This year they cut back to compensate.
"Part of it is that the Georgia Department of Agriculture limited some of the early varieties that weren't as high quality," he said. "The later varieties had higher quality."
While the price might be higher than at times last year, Thomas thinks the acreage cutback will make for a more stable market price.
"Hopefully, it will help maintain a steadier price at the grocery store," he said. "The growers also hope that by cutting out the early varieties, harvest will come off just a little bit later this year.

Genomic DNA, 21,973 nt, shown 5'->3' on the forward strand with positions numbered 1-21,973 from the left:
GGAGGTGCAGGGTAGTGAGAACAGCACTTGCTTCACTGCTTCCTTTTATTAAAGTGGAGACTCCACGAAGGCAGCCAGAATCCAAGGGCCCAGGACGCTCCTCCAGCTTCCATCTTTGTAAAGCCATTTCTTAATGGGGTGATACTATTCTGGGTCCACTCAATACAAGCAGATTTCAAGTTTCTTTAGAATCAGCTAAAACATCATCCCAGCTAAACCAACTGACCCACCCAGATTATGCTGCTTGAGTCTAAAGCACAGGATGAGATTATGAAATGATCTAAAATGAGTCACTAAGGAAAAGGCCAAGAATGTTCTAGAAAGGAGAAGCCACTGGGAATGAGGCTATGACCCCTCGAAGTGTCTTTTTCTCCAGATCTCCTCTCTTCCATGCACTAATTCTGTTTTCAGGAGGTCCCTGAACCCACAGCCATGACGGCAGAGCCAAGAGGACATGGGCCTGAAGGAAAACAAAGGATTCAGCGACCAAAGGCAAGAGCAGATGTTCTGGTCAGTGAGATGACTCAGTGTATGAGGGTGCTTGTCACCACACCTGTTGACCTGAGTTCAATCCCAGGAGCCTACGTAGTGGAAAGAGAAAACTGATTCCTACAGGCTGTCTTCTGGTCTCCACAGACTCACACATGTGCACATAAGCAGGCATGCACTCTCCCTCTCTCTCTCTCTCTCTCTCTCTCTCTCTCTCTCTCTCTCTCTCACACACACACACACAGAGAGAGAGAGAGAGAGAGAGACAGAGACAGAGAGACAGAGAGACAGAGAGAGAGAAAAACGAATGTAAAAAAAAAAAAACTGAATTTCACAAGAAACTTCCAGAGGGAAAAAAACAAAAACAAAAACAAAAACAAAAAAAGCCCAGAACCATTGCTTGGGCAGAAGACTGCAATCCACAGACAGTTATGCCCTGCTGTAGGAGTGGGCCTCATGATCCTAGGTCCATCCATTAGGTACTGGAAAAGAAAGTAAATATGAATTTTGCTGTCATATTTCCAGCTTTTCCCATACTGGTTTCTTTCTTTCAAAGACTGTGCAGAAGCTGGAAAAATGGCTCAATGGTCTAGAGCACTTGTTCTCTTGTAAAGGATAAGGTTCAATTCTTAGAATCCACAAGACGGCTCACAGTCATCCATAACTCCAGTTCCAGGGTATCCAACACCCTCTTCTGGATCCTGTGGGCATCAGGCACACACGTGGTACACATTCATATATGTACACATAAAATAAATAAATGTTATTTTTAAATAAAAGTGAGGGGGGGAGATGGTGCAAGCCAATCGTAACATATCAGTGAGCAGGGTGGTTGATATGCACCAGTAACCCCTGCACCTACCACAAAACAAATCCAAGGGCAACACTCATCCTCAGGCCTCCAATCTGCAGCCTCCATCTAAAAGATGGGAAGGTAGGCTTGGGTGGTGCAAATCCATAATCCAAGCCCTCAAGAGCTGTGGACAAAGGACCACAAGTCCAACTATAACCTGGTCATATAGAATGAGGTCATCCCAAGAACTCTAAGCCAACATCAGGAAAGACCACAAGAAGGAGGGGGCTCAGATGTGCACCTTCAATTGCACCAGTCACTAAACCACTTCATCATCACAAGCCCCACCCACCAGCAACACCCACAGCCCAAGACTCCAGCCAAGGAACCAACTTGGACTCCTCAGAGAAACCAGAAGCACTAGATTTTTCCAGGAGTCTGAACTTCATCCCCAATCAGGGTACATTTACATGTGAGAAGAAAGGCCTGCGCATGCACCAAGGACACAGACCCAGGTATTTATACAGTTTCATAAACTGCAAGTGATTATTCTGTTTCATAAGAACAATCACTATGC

"Last year there was an overlap with the Texas Sweet onion harvest," he said. "This should eliminate the confusion. Shoppers will know they're getting true Vidalias, not those Texas onions."
(Faith Peppers is the director of public affairs with the University of Georgia College of Agricultural and Environmental Sciences.)